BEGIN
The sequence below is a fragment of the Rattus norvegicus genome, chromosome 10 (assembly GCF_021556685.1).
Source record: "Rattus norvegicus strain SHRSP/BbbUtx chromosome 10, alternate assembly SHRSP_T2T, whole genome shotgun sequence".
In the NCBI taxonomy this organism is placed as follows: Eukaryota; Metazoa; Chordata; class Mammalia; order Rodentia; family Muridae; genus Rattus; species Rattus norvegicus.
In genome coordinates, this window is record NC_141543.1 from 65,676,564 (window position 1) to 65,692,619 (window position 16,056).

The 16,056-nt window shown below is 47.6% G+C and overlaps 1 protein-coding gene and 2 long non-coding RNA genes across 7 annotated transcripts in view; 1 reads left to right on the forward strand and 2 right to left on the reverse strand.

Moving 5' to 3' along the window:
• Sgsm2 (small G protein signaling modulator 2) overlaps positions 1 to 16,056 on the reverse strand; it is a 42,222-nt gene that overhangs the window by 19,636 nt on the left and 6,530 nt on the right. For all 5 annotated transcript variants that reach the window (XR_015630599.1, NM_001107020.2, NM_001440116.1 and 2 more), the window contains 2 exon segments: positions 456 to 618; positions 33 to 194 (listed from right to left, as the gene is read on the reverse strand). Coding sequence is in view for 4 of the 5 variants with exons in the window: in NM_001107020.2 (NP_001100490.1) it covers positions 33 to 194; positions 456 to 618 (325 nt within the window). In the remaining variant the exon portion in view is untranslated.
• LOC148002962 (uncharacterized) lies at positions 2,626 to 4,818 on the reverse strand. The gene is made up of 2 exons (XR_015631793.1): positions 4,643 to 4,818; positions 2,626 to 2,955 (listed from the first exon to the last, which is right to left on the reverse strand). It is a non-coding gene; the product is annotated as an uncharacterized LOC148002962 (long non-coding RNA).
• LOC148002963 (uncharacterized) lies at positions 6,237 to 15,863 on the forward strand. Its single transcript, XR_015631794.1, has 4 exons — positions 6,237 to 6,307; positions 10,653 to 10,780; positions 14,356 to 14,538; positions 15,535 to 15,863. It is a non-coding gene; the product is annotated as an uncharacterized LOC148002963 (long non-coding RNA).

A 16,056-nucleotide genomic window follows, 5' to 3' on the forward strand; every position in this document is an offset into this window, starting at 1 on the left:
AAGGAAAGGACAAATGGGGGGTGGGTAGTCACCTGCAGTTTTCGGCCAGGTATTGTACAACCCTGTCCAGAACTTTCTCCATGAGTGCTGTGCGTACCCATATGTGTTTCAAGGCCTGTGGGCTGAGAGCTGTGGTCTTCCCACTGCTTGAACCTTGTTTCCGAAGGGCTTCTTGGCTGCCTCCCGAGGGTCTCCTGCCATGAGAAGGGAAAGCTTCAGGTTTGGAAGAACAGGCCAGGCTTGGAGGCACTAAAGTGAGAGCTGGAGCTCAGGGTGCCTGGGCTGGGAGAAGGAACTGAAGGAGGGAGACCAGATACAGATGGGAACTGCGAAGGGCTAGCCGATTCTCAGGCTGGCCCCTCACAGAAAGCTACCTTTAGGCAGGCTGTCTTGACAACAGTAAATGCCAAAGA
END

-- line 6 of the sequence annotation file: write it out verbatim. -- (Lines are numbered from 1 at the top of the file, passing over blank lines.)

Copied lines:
Moving 5' to 3' along the window: